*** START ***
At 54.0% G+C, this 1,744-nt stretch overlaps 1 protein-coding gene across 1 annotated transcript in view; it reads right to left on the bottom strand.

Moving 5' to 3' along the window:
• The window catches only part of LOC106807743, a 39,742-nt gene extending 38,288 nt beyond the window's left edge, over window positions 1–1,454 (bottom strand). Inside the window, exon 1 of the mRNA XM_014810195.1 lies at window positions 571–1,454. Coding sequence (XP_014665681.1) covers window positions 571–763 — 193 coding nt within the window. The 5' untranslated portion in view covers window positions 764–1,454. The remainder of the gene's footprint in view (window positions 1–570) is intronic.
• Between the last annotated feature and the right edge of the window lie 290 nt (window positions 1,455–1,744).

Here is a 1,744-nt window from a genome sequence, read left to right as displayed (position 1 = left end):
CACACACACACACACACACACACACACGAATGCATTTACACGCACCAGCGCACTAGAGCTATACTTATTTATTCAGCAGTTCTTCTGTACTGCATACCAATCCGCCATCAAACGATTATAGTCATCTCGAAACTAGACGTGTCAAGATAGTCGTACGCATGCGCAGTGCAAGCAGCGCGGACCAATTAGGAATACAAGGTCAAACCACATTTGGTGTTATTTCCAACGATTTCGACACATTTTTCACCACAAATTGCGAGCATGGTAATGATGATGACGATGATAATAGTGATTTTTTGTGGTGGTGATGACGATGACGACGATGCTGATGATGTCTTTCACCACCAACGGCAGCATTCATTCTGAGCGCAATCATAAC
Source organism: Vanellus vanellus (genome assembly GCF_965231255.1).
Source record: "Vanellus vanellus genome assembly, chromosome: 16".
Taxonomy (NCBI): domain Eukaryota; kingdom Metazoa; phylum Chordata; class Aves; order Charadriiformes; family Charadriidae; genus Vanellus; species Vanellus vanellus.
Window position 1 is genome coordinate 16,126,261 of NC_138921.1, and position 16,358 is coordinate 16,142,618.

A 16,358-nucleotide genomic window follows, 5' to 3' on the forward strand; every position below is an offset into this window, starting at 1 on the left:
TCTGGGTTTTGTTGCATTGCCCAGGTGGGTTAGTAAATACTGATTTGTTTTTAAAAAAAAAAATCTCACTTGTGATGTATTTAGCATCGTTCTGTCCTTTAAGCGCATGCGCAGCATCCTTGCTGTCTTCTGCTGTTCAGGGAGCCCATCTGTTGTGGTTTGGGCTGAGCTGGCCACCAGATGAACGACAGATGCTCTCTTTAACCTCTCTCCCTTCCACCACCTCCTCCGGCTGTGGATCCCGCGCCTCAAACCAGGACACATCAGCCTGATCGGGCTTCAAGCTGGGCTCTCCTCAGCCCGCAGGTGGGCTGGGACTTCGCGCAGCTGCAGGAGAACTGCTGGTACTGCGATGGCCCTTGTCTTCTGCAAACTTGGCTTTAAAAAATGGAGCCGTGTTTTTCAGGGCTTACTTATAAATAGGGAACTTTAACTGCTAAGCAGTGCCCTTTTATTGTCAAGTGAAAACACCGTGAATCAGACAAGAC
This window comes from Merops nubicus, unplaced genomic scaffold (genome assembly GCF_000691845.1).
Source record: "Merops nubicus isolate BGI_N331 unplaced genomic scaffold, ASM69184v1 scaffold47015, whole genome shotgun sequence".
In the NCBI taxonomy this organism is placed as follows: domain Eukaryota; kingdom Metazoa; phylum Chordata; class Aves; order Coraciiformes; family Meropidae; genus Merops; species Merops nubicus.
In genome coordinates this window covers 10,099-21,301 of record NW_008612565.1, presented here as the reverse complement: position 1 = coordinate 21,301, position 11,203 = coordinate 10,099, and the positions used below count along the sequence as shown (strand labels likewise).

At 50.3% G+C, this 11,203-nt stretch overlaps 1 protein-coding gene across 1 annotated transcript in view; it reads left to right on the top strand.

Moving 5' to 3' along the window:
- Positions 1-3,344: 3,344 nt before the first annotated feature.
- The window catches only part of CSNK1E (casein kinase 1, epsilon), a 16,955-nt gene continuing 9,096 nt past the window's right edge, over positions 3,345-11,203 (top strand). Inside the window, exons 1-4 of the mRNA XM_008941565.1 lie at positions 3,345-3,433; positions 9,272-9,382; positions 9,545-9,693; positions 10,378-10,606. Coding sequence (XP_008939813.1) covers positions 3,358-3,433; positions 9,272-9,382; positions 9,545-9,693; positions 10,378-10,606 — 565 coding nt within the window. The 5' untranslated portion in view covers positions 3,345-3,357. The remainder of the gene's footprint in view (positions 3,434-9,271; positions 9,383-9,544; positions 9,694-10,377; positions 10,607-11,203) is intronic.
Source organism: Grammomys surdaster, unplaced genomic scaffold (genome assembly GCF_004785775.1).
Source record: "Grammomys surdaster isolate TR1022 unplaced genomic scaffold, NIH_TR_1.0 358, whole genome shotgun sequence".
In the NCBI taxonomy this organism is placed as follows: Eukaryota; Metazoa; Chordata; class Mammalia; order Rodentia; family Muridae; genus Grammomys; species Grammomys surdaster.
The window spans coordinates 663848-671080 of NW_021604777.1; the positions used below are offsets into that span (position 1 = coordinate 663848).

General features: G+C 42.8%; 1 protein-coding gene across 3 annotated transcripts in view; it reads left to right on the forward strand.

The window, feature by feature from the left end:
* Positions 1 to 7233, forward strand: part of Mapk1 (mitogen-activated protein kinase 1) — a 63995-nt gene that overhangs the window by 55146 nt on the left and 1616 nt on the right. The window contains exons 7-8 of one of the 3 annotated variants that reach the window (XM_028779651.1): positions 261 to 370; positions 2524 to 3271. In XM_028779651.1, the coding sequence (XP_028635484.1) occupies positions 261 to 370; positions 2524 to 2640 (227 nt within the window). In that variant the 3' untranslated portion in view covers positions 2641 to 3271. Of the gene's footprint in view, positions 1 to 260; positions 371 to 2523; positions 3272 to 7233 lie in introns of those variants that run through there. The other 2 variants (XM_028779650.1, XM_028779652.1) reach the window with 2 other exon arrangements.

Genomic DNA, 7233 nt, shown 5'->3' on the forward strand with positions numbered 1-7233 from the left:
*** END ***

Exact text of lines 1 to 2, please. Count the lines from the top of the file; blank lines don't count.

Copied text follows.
At 54.0% G+C, this 1,744-nt stretch overlaps 1 protein-coding gene across 1 annotated transcript in view; it reads right to left on the bottom strand.

Moving 5' to 3' along the window: